Putin to visit North Korea for first time in 24 years

North Korea only allows the outside world to see what it wants them to see.

As a former Seoul correspondent who covered North Korea, I watched how diplomatic visits were carefully choreographed and packaged for Korean Central Television.

This one will probably be no different, complete with a moving soundtrack or poetic prose by state media. And the cameras will be looking for the best angles of Kim Jong Un and President Putin together.

Until those news reports, we will know very little about what’s happening on the ground.

We are relying on flight trackers and satellite imagery to see preparations or planes landing.

In order to maintain control, the North Korean regime keeps its 25 million people in the dark through a system of isolation and brutal repression. Often the only way reporters get to hear about what’s happening is through a system of smuggled mobile phones near the Chinese border – but even that form of communication has dwindled in recent years.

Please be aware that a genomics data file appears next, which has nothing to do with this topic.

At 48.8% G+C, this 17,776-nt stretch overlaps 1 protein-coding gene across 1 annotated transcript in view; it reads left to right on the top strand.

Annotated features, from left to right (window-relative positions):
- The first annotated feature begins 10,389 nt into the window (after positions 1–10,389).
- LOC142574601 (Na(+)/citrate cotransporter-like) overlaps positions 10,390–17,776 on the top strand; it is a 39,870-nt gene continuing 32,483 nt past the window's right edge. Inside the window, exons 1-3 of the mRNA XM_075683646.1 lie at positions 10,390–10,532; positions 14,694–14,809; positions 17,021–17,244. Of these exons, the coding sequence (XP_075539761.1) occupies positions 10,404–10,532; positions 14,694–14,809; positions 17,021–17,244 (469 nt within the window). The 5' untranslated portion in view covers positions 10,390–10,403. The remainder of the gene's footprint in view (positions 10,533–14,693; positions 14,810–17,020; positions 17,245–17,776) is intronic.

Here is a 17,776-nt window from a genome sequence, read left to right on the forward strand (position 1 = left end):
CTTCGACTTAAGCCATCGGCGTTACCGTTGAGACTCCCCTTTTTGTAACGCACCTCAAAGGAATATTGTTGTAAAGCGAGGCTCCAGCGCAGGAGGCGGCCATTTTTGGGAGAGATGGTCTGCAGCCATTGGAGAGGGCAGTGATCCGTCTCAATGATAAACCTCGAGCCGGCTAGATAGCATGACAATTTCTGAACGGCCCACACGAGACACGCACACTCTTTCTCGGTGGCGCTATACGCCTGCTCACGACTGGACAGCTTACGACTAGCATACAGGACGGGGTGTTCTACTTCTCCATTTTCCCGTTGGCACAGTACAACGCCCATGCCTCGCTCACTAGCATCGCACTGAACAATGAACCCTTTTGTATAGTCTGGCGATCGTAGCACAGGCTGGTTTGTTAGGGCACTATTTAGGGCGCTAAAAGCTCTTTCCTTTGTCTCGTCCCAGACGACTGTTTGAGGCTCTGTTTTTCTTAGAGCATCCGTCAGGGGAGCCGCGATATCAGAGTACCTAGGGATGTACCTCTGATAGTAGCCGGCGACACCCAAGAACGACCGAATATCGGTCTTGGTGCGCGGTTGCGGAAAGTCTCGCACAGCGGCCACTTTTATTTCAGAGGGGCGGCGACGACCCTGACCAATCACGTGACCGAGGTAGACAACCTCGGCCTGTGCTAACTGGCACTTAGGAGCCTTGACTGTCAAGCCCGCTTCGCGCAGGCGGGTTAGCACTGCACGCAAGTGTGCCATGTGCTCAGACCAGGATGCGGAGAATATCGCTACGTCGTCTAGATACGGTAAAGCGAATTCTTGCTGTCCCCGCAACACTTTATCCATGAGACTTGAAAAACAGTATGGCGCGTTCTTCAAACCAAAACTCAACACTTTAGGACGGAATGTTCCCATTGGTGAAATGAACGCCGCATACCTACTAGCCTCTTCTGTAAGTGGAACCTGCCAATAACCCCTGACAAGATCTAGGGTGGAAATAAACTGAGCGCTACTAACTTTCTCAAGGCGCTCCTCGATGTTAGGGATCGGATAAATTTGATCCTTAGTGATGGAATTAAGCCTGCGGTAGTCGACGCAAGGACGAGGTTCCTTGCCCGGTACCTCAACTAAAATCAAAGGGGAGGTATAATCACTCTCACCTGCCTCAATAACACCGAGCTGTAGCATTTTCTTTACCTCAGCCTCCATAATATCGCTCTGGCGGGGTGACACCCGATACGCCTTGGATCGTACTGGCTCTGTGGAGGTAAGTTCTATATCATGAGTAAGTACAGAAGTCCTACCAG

The vast majority of Pyongyang’s foreign population of aid workers and diplomats left after North Korea imposed strict Covid-19 restrictions. There are few reliable eyes left who can give us a true picture inside the regime.

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